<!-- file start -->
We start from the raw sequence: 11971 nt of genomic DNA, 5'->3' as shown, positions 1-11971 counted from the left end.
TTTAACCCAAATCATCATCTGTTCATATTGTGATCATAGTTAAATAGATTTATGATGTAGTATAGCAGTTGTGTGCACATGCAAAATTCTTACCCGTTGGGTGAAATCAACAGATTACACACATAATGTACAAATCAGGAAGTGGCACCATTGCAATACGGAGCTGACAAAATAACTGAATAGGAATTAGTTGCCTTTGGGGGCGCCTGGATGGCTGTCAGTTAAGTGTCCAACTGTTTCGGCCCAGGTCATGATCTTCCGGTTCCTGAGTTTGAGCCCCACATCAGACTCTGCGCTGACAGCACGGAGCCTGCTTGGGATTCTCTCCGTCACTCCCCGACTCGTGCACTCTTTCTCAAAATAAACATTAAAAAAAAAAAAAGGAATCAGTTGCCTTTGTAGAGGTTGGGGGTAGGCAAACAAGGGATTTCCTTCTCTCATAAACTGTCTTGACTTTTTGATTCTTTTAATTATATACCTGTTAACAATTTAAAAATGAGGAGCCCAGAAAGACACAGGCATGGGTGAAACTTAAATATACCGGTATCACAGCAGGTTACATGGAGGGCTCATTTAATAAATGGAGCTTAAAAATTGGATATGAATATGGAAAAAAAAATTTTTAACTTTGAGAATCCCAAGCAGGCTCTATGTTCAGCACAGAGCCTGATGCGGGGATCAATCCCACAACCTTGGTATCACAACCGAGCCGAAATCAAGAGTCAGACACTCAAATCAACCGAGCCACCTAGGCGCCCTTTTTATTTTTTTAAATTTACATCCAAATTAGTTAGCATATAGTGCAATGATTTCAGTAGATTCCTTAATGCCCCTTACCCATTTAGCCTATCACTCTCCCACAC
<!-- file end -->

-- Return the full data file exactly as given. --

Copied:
We start from the raw sequence: 11971 nt of genomic DNA, 5'->3' as shown, positions 1-11971 counted from the left end.
TTTAACCCAAATCATCATCTGTTCATATTGTGATCATAGTTAAATAGATTTATGATGTAGTATAGCAGTTGTGTGCACATGCAAAATTCTTACCCGTTGGGTGAAATCAACAGATTACACACATAATGTACAAATCAGGAAGTGGCACCATTGCAATACGGAGCTGACAAAATAACTGAATAGGAATTAGTTGCCTTTGGGGGCGCCTGGATGGCTGTCAGTTAAGTGTCCAACTGTTTCGGCCCAGGTCATGATCTTCCGGTTCCTGAGTTTGAGCCCCACATCAGACTCTGCGCTGACAGCACGGAGCCTGCTTGGGATTCTCTCCGTCACTCCCCGACTCGTGCACTCTTTCTCAAAATAAACATTAAAAAAAAAAAAAGGAATCAGTTGCCTTTGTAGAGGTTGGGGGTAGGCAAACAAGGGATTTCCTTCTCTCATAAACTGTCTTGACTTTTTGATTCTTTTAATTATATACCTGTTAACAATTTAAAAATGAGGAGCCCAGAAAGACACAGGCATGGGTGAAACTTAAATATACCGGTATCACAGCAGGTTACATGGAGGGCTCATTTAATAAATGGAGCTTAAAAATTGGATATGAATATGGAAAAAAAAATTTTTAACTTTGAGAATCCCAAGCAGGCTCTATGTTCAGCACAGAGCCTGATGCGGGGATCAATCCCACAACCTTGGTATCACAACCGAGCCGAAATCAAGAGTCAGACACTCAAATCAACCGAGCCACCTAGGCGCCCTTTTTATTTTTTTAAATTTACATCCAAATTAGTTAGCATATAGTGCAATGATTTCAGTAGATTCCTTAATGCCCCTTACCCATTTAGCCTATCACTCTCCCACAC